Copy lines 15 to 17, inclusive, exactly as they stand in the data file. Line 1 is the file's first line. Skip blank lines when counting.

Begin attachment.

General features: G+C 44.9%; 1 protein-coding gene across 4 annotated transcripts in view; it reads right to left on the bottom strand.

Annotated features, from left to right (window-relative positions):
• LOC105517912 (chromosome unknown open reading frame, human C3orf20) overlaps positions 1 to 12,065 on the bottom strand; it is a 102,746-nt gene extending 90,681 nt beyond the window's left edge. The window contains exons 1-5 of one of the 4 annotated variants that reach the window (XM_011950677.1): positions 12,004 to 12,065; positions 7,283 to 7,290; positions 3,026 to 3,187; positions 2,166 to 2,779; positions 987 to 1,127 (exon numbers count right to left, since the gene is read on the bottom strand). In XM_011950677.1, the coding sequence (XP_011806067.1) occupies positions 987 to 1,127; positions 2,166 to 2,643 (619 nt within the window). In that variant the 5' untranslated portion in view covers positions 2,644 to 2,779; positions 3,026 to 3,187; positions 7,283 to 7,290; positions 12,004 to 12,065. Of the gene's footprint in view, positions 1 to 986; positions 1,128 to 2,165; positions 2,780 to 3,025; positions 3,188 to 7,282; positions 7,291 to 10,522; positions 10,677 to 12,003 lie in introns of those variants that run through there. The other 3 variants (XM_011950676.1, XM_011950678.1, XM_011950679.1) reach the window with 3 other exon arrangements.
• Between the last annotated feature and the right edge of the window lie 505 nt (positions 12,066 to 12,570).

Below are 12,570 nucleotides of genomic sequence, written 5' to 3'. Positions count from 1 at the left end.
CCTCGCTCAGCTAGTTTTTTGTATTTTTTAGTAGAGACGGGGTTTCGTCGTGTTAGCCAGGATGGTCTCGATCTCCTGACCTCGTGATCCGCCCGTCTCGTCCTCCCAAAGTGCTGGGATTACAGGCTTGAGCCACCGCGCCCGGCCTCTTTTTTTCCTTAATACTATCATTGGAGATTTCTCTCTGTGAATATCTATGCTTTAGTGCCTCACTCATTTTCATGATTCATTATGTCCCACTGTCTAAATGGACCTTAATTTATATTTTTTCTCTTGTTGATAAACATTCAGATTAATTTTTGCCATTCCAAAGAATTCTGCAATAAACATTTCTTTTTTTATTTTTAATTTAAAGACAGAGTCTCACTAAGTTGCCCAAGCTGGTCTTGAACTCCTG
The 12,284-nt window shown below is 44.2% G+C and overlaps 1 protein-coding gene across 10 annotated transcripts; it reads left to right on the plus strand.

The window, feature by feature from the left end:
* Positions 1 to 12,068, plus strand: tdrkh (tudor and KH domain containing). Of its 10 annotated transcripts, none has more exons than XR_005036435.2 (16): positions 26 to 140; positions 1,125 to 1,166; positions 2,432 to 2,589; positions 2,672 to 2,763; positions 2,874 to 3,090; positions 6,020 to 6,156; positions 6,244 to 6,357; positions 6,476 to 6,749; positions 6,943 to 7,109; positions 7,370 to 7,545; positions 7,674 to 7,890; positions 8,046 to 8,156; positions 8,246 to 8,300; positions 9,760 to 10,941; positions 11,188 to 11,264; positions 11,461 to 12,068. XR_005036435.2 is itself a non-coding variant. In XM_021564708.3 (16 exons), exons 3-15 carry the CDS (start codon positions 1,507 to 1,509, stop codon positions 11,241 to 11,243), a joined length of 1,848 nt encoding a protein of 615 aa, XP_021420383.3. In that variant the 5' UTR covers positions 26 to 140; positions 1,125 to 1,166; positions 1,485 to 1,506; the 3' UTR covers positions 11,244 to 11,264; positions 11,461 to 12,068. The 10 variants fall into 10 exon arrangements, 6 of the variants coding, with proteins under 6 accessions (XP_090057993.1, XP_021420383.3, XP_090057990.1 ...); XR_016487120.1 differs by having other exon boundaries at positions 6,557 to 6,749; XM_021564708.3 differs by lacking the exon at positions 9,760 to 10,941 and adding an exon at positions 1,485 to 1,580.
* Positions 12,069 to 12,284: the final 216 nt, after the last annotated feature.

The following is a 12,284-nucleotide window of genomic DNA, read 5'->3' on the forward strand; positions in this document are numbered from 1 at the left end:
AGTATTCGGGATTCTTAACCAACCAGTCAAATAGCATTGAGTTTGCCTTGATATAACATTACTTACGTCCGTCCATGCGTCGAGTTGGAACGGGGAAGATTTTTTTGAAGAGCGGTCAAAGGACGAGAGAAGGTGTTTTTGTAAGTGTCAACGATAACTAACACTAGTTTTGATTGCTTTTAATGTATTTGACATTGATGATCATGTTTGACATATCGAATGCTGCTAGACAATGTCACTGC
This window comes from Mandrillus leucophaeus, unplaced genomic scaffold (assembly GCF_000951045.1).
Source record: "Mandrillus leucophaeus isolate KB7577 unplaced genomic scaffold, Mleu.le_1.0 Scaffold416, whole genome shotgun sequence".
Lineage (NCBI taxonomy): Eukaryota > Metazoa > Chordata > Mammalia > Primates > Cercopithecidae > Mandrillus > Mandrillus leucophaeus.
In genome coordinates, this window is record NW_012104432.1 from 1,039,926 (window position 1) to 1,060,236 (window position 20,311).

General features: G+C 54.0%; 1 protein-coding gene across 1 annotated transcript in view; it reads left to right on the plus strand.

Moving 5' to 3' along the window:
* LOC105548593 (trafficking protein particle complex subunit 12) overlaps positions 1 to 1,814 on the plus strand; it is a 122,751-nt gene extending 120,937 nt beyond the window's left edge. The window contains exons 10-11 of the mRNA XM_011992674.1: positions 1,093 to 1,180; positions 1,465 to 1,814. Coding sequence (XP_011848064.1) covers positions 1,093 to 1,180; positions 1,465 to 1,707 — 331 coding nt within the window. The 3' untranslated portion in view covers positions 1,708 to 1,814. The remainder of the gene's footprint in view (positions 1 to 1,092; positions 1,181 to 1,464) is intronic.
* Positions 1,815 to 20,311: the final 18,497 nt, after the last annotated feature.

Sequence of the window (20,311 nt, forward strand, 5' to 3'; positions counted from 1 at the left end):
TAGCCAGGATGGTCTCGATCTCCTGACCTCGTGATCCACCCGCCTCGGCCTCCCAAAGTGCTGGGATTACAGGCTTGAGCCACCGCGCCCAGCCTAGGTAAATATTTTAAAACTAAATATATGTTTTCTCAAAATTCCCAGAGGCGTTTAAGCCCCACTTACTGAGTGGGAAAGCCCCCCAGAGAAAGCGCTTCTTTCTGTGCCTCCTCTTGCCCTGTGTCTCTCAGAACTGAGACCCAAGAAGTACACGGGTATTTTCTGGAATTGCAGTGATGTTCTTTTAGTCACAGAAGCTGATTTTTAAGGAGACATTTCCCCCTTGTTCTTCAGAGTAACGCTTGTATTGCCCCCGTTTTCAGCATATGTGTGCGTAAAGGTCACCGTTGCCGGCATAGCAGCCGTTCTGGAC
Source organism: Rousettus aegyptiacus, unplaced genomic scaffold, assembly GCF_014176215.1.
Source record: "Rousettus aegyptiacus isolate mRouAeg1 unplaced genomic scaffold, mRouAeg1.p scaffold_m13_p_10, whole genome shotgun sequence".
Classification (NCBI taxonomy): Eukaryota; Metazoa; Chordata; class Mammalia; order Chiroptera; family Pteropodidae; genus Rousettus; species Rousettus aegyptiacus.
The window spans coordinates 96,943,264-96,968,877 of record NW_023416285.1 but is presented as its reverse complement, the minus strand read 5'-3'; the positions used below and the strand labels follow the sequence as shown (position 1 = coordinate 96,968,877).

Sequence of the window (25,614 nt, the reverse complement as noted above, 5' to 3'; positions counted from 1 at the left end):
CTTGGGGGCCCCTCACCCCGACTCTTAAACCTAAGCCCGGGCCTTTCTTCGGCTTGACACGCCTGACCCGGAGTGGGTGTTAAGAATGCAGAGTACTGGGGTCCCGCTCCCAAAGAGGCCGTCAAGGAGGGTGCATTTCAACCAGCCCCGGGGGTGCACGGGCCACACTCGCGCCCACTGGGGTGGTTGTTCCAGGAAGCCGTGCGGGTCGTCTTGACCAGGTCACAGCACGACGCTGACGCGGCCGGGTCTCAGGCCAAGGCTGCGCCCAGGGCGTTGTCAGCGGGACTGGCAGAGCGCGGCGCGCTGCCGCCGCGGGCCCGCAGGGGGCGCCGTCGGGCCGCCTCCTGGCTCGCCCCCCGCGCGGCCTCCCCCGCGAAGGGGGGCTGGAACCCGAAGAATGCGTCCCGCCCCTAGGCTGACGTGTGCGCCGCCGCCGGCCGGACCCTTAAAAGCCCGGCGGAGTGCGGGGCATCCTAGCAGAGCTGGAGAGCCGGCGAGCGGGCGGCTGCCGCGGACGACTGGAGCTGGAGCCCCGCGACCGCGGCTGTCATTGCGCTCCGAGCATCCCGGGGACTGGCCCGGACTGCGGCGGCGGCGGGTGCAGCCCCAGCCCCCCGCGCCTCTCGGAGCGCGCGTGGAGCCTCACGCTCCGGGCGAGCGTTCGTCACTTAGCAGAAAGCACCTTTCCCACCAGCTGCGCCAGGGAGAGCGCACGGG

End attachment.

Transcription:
Lineage (NCBI taxonomy): Eukaryota > Metazoa > Chordata > Mammalia > Primates > Cercopithecidae > Mandrillus > Mandrillus leucophaeus.
In genome coordinates, this window is record NW_012104432.1 from 1,039,926 (window position 1) to 1,060,236 (window position 20,311).

General features: G+C 54.0%; 1 protein-coding gene across 1 annotated transcript in view; it reads left to right on the plus strand.